Recently, I had occasion to reply to a question about the future of SSB in the "digital world". Here is a summary:
I believe that SSB will stay around for many years yet, as it is still the most bandwidth- and power-efficient method for voice transmission. The use of any emission type is governed by the ITU, not by equipment manufacturers. Given the fact that all military, maritime, aviation and commercial fixed and mobile HF services use SSB and ISB, the ITU will not be changing those rules for a very long time. Even if ITU approval is granted for a bandwidth-efficient digital voice mode, SSB and ISB will continue to be authorised for the indefinite future, because of their proven ability to "get the message through" under conditions where the digital mode fails.
Apart from the regulatory aspects, we must consider how path performance degrades with decreasing C/N (carrier-to-noise) ratio for each emission type. The curves in Fig.1 are illustrative:
To simplify matters, I have assumed that the thresholds for FM and a digital voice mode (dependent on RX/TX synchronisation) occur at the same C/N ratio. This need not be the case, of course. It will be seen that SSB (J3E, red) has a linear relationship between C/N and S/N; there is no threshold "knee" as such. Modern DSP-based, heuristic noise-reduction (NR) techniques can often extract a usable baseband when the carrier is "down in the noise" (S/N < 3 dB). This has certainly been my experience with the IC-756Pro series of DSP transceivers, for example.
With FM (F3E, blue), when the threshold is reached with declining C/N, the S/N will degrade much more rapidly than for the J3E case, but intelligible voice audio is recoverable 3 to 6 dB below threshold - as long as incidental AM due to man-made noise is not too severe. Threshold-extension techniques (e.g. using a PLL demodulator with a loop filter cutting off at fm) can push the threshold back along the C/N axis as much as 7 dB.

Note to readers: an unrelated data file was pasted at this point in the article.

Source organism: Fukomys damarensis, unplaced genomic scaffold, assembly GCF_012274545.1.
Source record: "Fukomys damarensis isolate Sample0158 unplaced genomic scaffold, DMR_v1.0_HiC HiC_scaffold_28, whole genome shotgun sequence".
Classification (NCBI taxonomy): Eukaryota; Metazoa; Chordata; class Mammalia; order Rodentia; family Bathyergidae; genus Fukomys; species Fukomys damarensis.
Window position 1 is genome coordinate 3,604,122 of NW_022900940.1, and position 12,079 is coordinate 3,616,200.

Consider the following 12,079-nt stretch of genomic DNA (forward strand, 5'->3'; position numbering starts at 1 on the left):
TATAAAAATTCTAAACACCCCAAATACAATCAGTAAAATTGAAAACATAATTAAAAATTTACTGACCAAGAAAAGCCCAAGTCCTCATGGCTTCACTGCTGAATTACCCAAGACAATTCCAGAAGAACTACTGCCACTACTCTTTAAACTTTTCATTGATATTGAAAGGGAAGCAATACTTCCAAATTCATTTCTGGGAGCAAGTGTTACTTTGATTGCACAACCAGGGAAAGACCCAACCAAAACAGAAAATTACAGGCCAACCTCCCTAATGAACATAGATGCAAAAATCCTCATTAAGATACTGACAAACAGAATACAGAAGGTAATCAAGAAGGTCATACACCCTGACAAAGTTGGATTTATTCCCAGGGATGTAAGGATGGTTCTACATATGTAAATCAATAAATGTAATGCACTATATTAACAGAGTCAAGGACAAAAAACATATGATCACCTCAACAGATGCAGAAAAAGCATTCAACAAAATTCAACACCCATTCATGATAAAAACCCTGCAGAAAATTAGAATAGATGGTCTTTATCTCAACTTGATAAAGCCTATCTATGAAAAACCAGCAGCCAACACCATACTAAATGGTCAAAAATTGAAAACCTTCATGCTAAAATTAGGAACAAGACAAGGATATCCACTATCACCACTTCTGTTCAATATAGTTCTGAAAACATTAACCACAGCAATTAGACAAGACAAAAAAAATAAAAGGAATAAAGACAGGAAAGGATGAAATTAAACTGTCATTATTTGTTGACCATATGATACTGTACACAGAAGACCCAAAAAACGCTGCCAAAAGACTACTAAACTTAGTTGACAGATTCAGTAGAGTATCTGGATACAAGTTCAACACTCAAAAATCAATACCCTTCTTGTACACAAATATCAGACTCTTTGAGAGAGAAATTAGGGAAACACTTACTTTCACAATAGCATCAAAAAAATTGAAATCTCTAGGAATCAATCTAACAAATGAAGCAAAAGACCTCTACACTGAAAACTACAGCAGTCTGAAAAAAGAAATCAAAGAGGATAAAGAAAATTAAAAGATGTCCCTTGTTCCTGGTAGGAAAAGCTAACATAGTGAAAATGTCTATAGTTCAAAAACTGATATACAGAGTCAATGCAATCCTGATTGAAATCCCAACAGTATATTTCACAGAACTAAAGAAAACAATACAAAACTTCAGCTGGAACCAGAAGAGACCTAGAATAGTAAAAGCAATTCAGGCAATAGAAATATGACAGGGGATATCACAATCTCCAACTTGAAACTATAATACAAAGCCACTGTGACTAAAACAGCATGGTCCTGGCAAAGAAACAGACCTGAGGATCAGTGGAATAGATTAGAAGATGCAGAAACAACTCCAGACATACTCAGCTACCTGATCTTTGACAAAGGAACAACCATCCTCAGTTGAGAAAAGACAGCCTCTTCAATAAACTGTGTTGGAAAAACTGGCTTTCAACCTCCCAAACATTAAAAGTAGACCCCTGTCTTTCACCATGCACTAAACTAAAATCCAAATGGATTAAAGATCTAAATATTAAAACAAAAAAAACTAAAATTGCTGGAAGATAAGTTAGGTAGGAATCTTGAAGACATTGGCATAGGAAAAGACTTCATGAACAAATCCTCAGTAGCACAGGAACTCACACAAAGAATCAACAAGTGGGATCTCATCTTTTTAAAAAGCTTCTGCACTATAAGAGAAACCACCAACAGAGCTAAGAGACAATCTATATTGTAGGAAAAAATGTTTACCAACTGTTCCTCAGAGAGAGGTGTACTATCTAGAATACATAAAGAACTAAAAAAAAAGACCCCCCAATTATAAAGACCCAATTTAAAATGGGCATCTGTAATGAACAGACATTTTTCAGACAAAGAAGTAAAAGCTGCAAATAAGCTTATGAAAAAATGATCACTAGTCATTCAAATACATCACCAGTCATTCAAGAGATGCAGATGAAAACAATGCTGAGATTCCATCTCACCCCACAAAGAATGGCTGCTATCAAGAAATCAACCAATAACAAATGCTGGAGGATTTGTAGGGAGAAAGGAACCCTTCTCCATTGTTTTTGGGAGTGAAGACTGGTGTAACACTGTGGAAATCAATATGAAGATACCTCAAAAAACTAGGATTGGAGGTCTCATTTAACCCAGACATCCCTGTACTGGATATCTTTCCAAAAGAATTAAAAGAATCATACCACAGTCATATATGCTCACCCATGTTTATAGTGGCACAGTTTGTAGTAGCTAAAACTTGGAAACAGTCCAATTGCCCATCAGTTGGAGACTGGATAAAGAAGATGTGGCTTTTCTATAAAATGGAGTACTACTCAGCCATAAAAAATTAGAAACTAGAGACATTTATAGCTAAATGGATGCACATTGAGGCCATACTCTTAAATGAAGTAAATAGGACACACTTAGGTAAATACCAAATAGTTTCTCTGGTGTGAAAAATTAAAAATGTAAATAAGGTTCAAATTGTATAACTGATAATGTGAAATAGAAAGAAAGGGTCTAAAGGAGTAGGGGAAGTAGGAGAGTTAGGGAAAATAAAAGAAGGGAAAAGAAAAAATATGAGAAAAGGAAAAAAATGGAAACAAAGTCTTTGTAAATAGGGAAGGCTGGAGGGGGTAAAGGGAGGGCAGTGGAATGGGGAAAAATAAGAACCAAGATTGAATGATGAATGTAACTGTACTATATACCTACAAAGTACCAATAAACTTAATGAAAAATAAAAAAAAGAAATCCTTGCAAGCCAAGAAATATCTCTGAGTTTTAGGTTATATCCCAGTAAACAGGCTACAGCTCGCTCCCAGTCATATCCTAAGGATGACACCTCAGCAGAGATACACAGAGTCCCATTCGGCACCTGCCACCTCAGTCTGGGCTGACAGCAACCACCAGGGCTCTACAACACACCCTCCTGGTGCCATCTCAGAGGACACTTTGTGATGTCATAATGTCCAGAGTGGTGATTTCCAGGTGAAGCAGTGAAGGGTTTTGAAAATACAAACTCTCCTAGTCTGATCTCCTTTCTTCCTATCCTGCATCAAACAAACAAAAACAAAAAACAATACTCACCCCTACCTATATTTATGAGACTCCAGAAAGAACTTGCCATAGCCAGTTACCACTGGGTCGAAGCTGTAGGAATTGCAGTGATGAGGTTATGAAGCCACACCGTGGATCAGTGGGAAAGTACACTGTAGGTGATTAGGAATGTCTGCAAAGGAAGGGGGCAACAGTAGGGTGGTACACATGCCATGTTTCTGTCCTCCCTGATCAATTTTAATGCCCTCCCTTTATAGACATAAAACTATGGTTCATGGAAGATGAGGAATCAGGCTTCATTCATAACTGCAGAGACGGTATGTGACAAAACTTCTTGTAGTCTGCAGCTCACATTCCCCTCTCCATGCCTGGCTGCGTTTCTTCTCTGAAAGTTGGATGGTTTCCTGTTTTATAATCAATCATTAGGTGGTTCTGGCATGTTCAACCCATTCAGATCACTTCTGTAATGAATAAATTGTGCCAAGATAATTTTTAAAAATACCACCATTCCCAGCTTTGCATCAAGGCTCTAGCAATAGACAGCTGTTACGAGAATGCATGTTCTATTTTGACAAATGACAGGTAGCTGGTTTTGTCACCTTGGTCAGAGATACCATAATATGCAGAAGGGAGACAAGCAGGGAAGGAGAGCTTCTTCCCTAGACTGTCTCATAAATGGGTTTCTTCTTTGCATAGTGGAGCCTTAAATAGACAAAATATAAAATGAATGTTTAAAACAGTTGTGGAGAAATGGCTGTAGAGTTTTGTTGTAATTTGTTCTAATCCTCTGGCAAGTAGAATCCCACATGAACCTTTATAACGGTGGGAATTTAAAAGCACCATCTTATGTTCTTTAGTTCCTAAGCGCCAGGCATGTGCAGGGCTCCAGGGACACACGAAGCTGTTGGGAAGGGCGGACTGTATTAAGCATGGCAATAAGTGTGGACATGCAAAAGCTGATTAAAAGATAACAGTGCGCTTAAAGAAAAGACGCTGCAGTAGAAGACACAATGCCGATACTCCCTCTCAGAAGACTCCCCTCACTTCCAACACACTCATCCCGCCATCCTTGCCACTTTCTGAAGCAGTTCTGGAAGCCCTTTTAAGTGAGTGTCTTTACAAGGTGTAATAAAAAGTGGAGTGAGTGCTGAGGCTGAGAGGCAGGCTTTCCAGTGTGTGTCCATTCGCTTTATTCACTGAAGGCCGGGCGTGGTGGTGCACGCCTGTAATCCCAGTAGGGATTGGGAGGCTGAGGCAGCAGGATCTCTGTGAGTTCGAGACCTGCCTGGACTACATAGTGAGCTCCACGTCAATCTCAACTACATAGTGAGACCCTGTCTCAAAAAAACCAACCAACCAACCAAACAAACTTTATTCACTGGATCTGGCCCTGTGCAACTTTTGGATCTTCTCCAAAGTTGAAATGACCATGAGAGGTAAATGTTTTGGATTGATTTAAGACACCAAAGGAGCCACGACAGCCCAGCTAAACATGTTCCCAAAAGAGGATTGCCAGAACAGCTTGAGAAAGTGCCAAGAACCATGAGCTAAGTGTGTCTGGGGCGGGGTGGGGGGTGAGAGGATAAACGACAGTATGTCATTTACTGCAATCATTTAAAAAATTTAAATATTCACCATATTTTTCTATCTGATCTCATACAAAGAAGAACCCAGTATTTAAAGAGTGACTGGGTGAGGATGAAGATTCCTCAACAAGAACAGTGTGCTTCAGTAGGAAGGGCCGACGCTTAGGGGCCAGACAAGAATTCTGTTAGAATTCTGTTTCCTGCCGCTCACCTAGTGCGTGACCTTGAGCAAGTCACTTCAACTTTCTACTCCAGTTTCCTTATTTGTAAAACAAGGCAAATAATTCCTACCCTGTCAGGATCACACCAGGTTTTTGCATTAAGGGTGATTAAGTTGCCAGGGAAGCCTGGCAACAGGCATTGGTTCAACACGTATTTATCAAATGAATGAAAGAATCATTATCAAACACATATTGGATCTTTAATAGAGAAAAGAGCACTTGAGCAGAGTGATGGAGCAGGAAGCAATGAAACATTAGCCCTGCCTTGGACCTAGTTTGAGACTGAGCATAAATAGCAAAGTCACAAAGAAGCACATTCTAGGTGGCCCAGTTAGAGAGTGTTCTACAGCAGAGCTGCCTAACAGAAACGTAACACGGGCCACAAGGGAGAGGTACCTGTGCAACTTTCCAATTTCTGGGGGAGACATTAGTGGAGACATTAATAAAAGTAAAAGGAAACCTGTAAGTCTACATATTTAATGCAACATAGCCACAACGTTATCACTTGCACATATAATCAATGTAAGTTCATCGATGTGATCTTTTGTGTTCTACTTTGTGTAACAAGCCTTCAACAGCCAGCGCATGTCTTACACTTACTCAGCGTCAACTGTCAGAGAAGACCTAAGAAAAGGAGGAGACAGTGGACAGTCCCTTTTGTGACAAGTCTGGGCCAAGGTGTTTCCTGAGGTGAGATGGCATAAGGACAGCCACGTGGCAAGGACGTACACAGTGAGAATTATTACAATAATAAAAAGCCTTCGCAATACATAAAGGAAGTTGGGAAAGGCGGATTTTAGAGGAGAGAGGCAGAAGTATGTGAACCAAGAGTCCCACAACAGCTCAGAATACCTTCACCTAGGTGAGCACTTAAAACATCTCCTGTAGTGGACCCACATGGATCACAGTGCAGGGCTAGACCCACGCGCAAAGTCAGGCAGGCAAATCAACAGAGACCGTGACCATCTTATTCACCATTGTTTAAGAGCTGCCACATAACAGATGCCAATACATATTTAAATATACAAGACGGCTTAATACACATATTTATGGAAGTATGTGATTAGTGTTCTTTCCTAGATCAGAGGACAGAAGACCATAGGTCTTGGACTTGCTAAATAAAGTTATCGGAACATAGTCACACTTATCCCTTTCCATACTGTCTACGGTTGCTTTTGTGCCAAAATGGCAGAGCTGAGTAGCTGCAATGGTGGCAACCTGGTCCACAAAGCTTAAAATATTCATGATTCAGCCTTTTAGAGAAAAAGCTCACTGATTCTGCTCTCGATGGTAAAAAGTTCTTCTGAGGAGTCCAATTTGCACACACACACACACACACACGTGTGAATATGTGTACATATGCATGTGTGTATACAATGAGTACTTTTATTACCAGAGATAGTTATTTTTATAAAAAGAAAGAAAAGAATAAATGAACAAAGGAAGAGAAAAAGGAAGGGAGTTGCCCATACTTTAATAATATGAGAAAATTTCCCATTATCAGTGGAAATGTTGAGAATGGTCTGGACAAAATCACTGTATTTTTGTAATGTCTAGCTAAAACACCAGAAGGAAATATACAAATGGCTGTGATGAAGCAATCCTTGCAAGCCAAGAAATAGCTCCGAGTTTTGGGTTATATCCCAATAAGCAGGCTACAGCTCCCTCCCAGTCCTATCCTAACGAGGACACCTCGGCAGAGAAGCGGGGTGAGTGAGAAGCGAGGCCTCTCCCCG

FM modulation index m = Δf / fm where Δf = peak deviation and fm = highest modulating frequency.
Carson's rule: TBW ≈ 2 * (Δf + fm) where TBW = transmitted occupied bandwidth.
A characteristic of FM is that as m increases, the S/N above threshold will be higher for a given C/N at the receiver, but the threshold "knee" moves to the right with increasing m. For m = 1 (typical in VHF or UHF FM systems with Δf = ±2.5 kHz and fm = 2.5 kHz), the Carson's-rule occupied bandwidth is 2 (2.5 + 2.5) = 10 kHz. Compare 2.5 kHz occupied bandwidth for a typical SSB signal, which will be intelligible at a C/N ratio well below the FM threshold.
Note that when C/N is sufficiently high to fully saturate the FM receiver's limiter (full quieting), S/N will be higher than for the same C/N value in the SSB case. The reason for this is that AM noise which would be fully suppressed in the FM receiver will still appear in the SSB receiver's baseband output.
Now, let's consider the digital voice signal, which will generally be some form of PCM or ADPCM (adaptive differential PCM, or adaptive delta modulation) superimposed on some form of PSK. Assuming fm = 2.5 kHz, the codec sampling rate is 5 kHz. Again, assuming that deltas in the quantised baseband level can be transmitted in 4 bits with acceptable quantising distortion, we have a symbol rate of 5 * 4 = 20 kb/s. Some polyphase PSK systems can compress this 20kB/s bitstream into an RF occupied bandwidth of 6 kHz or so; this is still wider than SSB. (A simple calculation based on Shannon's Theorem, assuming only two possible RF carrier states, yields approximately 20 * 1.6 = 32 kHz occupied bandwidth.)
Next, let's look at what happens to the C/N vs. BER curve (green) as C/N approaches threshold. At threshold, the receiver loses sync with the transmitter, and all is lost. By contrast, a skilled operator, using an NR-equipped receiver, will be able to copy a weak SSB signal which appears "buried in the noise". This fact alone will keep our old friend J3E around for quite a while yet!
Copyright © 2006-2018, A. Farson VA7OJ/AB4OJ (including images).
Last updated: 09/25/2019